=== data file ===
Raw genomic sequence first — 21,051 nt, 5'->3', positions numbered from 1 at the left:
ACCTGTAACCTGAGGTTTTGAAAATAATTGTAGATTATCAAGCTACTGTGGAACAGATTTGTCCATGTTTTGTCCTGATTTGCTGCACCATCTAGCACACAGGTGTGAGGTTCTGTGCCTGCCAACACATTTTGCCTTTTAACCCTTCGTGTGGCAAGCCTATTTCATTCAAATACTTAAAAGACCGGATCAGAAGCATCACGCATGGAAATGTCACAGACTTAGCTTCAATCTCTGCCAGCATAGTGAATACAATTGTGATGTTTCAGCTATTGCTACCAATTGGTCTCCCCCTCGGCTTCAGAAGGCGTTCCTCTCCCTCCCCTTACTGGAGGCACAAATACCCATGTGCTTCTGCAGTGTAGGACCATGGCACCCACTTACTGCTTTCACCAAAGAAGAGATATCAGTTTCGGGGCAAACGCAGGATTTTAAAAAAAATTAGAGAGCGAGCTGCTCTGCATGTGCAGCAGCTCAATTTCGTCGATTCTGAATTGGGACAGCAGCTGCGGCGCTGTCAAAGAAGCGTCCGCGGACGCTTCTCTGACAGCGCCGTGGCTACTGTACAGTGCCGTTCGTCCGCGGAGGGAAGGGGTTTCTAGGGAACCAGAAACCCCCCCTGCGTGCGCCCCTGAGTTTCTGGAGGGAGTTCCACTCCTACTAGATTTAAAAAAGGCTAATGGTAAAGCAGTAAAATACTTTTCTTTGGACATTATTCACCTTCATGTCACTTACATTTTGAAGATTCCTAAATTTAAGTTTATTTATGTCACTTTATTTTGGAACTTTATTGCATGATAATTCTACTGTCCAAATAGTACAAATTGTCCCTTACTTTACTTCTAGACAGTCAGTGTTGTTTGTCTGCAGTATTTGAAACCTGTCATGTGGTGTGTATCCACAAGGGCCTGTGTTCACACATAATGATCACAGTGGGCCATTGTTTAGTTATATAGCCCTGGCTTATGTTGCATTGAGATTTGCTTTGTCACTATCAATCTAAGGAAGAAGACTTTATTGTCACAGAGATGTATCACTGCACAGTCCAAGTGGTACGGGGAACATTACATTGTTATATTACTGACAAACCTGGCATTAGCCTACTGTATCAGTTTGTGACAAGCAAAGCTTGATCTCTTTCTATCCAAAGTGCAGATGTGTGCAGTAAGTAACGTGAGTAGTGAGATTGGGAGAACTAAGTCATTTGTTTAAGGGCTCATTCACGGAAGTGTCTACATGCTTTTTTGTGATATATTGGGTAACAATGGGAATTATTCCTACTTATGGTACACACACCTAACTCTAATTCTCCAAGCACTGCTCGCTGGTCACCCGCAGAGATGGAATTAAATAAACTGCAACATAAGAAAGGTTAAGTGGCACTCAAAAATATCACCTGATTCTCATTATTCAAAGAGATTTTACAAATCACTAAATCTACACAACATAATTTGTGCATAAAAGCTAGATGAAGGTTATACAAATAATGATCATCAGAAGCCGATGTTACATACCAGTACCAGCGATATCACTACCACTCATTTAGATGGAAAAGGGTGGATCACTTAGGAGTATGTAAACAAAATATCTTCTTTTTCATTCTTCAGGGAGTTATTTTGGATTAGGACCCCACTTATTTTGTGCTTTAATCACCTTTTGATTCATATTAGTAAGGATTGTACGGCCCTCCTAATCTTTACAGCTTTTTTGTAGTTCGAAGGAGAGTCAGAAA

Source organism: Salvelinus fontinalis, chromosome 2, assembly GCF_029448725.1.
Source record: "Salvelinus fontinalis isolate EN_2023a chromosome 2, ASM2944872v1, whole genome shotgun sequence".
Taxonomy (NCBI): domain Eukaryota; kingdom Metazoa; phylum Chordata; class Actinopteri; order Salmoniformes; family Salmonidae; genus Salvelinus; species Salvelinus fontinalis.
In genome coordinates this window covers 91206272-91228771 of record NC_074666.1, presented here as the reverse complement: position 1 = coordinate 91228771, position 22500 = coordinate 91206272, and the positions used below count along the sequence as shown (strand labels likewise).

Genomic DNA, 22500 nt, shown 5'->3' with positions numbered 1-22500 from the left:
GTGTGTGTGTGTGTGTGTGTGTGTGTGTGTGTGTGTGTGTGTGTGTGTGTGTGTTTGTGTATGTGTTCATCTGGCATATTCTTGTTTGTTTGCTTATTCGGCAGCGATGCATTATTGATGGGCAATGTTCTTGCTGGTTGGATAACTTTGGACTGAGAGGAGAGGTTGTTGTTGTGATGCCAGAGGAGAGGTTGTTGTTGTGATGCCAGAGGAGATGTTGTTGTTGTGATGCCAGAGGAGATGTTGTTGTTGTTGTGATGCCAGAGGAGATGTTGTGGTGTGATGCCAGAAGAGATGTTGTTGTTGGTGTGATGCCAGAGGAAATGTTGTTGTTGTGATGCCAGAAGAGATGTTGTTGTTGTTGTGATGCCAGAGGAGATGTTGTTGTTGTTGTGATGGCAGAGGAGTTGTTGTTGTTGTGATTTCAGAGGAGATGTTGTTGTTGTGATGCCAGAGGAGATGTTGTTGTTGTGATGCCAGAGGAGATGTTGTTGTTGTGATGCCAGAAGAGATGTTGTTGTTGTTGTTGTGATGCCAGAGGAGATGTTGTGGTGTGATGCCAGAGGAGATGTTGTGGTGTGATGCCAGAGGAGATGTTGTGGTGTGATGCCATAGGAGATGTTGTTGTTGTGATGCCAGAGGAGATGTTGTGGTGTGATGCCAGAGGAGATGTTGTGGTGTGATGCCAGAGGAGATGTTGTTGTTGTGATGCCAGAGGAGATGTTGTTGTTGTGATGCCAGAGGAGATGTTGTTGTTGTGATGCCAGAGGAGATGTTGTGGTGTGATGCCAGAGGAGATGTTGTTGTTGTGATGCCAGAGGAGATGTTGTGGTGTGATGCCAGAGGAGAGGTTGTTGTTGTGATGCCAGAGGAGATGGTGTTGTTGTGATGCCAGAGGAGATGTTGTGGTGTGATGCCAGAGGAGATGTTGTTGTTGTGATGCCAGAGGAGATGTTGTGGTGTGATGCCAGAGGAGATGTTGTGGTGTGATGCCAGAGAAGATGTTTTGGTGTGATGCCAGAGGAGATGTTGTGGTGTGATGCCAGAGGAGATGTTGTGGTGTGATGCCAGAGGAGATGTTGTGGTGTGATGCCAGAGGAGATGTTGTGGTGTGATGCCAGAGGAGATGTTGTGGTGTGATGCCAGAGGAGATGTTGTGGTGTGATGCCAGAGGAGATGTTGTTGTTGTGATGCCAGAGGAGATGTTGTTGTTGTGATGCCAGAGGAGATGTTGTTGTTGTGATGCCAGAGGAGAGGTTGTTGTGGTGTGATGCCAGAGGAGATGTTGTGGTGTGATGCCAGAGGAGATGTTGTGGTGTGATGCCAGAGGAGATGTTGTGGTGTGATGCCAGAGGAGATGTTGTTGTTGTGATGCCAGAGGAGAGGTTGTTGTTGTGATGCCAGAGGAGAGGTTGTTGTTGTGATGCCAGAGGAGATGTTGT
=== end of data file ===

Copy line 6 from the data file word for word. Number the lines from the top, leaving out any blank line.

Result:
In genome coordinates this window covers 91206272-91228771 of record NC_074666.1, presented here as the reverse complement: position 1 = coordinate 91228771, position 22500 = coordinate 91206272, and the positions used below count along the sequence as shown (strand labels likewise).